The torch will make its way through about 98% of Japanese territory, before reaching its final destination at the Olympic stadium in Tokyo on July 23
With a year late, still in the middle of the pandemic of the new coronavirus, without the presence of a public and marked by several restrictions from health authorities, the Olympic torch relay for Tokyo Games 2020 started this Thursday, 25, in the city of Fukushima, in Japan. The starting point of the event was the National Training Center J-Village. The Japanese government wanted to use the ceremony on Thursday as a landmark for the reconstruction of the region, which lies in the north of the country and was devastated 10 years ago after a nuclear catastrophe that caused 18,500 deaths. On March 11, 2011 an earthquake, followed by a tsunami, caused the core of the three reactors to melt.
THE Tokyo 2020 Games Organizing Committee highlighted the “commitment to ensuring the safety of the Tokyo 2020 Olympic torch relay, taking steps to prevent the spread of any infection among spectators, torchbearers, officials and other participants in the relay, as well as local residents.” “The flame has continued to burn steadily as the world has faced some difficult times over the past year,” he said. Seiko Hashimoto, president of the Organizing Committee, in a speech at the start of the relay, which for 121 days, approximately 10,000 people will participate.
The first kiss of theOlympic torch on Japanese soil! 🇯🇵 🔥
— #Tokyo2020 (@Tokyo2020)
Japanese Azusa Iwashimizu, who lit the torch with the Olympic flame that had been preserved in a candle in Japan since last year – was lit in Greece on March 12, 2020 -, was the first to carry it across the lawns from J-Village accompanied by other members of the women’s world champion team in 2011. The first five of the 47 cities through which the Olympic flame will pass are Fukushima (from this Thursday to Saturday), Tochigi (on the 28th and 29th), Gunma (30 and 31), Nagano (April 1 and 2) and Gifu (3 and 4). The torch will make its way through about 98% of Japan’s territory, before reaching its final destination at the Olympic stadium in Tokyo on July 23, the day of the opening ceremony of the Olympic Games.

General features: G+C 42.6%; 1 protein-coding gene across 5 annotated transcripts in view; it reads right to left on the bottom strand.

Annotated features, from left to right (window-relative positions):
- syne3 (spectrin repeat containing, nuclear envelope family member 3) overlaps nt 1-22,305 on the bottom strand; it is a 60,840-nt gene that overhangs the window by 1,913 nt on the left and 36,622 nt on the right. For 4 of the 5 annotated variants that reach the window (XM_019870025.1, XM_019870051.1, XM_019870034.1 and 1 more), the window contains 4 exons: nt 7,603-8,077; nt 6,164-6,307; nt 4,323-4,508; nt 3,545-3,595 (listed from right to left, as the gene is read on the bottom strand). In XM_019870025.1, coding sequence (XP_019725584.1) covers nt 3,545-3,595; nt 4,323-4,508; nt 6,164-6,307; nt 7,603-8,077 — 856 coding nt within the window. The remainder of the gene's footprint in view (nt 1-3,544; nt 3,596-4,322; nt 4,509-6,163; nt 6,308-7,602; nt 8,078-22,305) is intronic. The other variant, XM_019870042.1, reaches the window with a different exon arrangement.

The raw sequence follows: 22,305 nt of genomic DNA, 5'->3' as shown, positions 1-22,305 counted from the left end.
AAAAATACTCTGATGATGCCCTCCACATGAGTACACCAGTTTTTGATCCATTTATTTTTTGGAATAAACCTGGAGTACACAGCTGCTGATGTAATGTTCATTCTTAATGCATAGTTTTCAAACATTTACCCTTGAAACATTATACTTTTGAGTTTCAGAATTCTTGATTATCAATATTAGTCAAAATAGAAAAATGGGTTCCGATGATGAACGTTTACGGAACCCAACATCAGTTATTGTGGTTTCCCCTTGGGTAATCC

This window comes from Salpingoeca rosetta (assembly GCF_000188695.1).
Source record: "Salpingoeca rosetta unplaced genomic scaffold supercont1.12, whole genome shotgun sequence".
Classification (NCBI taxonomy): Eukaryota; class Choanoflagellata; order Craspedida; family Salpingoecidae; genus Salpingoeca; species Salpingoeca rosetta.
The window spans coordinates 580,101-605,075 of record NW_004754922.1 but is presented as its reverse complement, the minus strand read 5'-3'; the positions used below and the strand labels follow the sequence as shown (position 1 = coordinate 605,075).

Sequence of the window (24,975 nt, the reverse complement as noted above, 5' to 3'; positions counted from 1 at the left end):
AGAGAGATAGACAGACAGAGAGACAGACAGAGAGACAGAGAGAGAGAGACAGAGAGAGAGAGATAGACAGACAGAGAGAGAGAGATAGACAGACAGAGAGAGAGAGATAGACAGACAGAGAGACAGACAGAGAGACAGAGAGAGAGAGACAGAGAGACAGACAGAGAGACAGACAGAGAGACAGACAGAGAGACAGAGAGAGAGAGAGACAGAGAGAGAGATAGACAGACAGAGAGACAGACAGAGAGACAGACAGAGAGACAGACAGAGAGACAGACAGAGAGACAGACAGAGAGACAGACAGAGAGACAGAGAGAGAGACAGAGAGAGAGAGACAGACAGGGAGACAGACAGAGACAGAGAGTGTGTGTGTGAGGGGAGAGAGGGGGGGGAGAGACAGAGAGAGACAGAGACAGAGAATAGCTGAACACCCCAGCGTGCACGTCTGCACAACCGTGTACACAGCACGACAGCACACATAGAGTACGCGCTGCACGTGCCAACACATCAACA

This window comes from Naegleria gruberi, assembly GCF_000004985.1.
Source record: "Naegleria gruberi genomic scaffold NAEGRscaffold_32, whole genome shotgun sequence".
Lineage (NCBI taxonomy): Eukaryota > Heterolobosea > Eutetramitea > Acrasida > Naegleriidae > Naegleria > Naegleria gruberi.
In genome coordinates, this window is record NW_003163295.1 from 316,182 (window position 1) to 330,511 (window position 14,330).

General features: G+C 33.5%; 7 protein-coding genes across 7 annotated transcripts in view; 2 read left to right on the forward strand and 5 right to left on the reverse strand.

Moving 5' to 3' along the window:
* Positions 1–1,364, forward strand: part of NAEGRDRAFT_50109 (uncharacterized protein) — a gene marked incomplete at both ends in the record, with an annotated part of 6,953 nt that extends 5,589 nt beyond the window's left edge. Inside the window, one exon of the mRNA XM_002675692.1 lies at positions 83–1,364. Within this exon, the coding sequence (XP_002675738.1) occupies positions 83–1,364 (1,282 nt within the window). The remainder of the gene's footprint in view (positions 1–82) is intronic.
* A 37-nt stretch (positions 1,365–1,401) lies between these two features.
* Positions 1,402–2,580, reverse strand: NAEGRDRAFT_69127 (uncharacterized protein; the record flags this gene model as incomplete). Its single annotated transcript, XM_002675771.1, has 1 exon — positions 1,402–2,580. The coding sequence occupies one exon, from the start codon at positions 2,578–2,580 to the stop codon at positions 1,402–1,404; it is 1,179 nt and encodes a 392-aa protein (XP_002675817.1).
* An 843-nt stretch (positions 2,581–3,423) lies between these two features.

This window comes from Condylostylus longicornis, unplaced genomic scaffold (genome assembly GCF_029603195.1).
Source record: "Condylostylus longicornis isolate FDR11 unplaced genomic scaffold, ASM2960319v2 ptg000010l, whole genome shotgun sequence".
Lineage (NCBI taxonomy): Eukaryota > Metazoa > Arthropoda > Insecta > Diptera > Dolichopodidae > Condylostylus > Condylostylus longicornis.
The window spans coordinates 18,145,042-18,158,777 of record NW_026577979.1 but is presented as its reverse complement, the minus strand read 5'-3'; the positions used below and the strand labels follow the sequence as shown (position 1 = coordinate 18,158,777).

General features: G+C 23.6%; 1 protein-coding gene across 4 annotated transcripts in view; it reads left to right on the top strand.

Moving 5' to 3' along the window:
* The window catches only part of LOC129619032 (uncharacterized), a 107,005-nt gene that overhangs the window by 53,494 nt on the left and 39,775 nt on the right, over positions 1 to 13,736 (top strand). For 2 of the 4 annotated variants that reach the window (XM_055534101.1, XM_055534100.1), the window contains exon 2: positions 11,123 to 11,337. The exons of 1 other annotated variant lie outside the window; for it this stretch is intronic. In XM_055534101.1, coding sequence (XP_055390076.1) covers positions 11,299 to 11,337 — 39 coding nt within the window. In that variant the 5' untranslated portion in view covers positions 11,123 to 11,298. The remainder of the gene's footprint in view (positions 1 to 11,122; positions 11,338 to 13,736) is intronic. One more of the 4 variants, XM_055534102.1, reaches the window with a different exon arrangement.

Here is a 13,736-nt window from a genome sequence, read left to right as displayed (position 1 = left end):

Spectators will be able to stay only on the sidelines of the race, in reduced numbers. “The residents of the region wait impatiently for this moment, many will want to get closer,” admitted Yumiko Nishimoto, one of the participants in the relay and also responsible for a project to plant 20,000 cherry trees in the region. THE International Olympic Committee (IOC) and the organizers of the Tokyo 2020 Games recently reported that the Olympics will not have the presence of fans from other countries and will also not have foreign volunteers, except those with more specific functions.
* With information from Estadão Content